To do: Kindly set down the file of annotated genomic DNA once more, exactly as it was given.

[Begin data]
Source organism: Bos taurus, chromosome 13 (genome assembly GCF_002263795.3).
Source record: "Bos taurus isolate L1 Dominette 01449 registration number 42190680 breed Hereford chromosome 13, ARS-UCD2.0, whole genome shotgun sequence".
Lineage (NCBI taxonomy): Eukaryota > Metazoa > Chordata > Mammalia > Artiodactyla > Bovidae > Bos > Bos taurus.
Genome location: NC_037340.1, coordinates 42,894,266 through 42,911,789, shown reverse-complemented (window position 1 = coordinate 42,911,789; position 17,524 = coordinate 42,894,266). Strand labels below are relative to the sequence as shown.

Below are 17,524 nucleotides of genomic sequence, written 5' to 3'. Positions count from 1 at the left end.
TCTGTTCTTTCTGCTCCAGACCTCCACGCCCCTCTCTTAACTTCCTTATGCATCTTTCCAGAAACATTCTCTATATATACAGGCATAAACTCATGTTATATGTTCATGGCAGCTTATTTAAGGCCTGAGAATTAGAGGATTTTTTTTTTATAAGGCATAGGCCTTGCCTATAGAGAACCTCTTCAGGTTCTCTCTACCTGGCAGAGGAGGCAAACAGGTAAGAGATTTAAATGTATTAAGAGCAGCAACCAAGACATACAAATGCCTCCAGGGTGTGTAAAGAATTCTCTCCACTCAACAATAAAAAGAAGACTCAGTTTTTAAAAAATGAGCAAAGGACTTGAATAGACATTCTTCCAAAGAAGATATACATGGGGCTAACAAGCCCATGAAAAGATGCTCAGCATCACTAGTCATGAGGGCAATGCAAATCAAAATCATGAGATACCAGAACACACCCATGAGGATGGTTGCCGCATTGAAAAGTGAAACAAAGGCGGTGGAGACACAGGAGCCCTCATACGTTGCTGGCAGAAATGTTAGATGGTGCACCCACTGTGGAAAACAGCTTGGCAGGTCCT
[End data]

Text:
Source organism: Bos taurus, chromosome 13 (genome assembly GCF_002263795.3).
Source record: "Bos taurus isolate L1 Dominette 01449 registration number 42190680 breed Hereford chromosome 13, ARS-UCD2.0, whole genome shotgun sequence".
Lineage (NCBI taxonomy): Eukaryota > Metazoa > Chordata > Mammalia > Artiodactyla > Bovidae > Bos > Bos taurus.
Genome location: NC_037340.1, coordinates 42,894,266 through 42,911,789, shown reverse-complemented (window position 1 = coordinate 42,911,789; position 17,524 = coordinate 42,894,266). Strand labels below are relative to the sequence as shown.

Below are 17,524 nucleotides of genomic sequence, written 5' to 3'. Positions count from 1 at the left end.
TCTGTTCTTTCTGCTCCAGACCTCCACGCCCCTCTCTTAACTTCCTTATGCATCTTTCCAGAAACATTCTCTATATATACAGGCATAAACTCATGTTATATGTTCATGGCAGCTTATTTAAGGCCTGAGAATTAGAGGATTTTTTTTTTATAAGGCATAGGCCTTGCCTATAGAGAACCTCTTCAGGTTCTCTCTACCTGGCAGAGGAGGCAAACAGGTAAGAGATTTAAATGTATTAAGAGCAGCAACCAAGACATACAAATGCCTCCAGGGTGTGTAAAGAATTCTCTCCACTCAACAATAAAAAGAAGACTCAGTTTTTAAAAAATGAGCAAAGGACTTGAATAGACATTCTTCCAAAGAAGATATACATGGGGCTAACAAGCCCATGAAAAGATGCTCAGCATCACTAGTCATGAGGGCAATGCAAATCAAAATCATGAGATACCAGAACACACCCATGAGGATGGTTGCCGCATTGAAAAGTGAAACAAAGGCGGTGGAGACACAGGAGCCCTCATACGTTGCTGGCAGAAATGTTAGATGGTGCACCCACTGTGGAAAACAGCTTGGCAGGTCCT